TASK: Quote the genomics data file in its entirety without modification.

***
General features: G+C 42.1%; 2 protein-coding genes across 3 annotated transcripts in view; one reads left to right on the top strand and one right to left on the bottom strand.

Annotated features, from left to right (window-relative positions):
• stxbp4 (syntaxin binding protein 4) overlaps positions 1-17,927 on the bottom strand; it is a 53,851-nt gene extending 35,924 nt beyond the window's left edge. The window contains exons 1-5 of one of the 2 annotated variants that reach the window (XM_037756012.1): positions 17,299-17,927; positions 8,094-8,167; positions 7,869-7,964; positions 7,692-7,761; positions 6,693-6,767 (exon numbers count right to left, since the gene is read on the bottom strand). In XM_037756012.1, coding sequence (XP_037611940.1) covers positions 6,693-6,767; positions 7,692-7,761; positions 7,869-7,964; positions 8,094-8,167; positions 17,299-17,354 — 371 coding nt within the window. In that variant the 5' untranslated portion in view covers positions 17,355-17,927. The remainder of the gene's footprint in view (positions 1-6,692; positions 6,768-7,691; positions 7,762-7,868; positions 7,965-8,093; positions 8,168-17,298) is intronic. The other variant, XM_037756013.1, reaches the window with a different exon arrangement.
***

General features: G+C 42.1%; 2 protein-coding genes across 3 annotated transcripts in view; one reads left to right on the top strand and one right to left on the bottom strand.

Annotated features, from left to right (window-relative positions):
• stxbp4 (syntaxin binding protein 4) overlaps positions 1-17,927 on the bottom strand; it is a 53,851-nt gene extending 35,924 nt beyond the window's left edge. The window contains exons 1-5 of one of the 2 annotated variants that reach the window (XM_037756012.1): positions 17,299-17,927; positions 8,094-8,167; positions 7,869-7,964; positions 7,692-7,761; positions 6,693-6,767 (exon numbers count right to left, since the gene is read on the bottom strand). In XM_037756012.1, coding sequence (XP_037611940.1) covers positions 6,693-6,767; positions 7,692-7,761; positions 7,869-7,964; positions 8,094-8,167; positions 17,299-17,354 — 371 coding nt within the window. In that variant the 5' untranslated portion in view covers positions 17,355-17,927. The remainder of the gene's footprint in view (positions 1-6,692; positions 6,768-7,691; positions 7,762-7,868; positions 7,965-8,093; positions 8,168-17,298) is intronic. The other variant, XM_037756013.1, reaches the window with a different exon arrangement.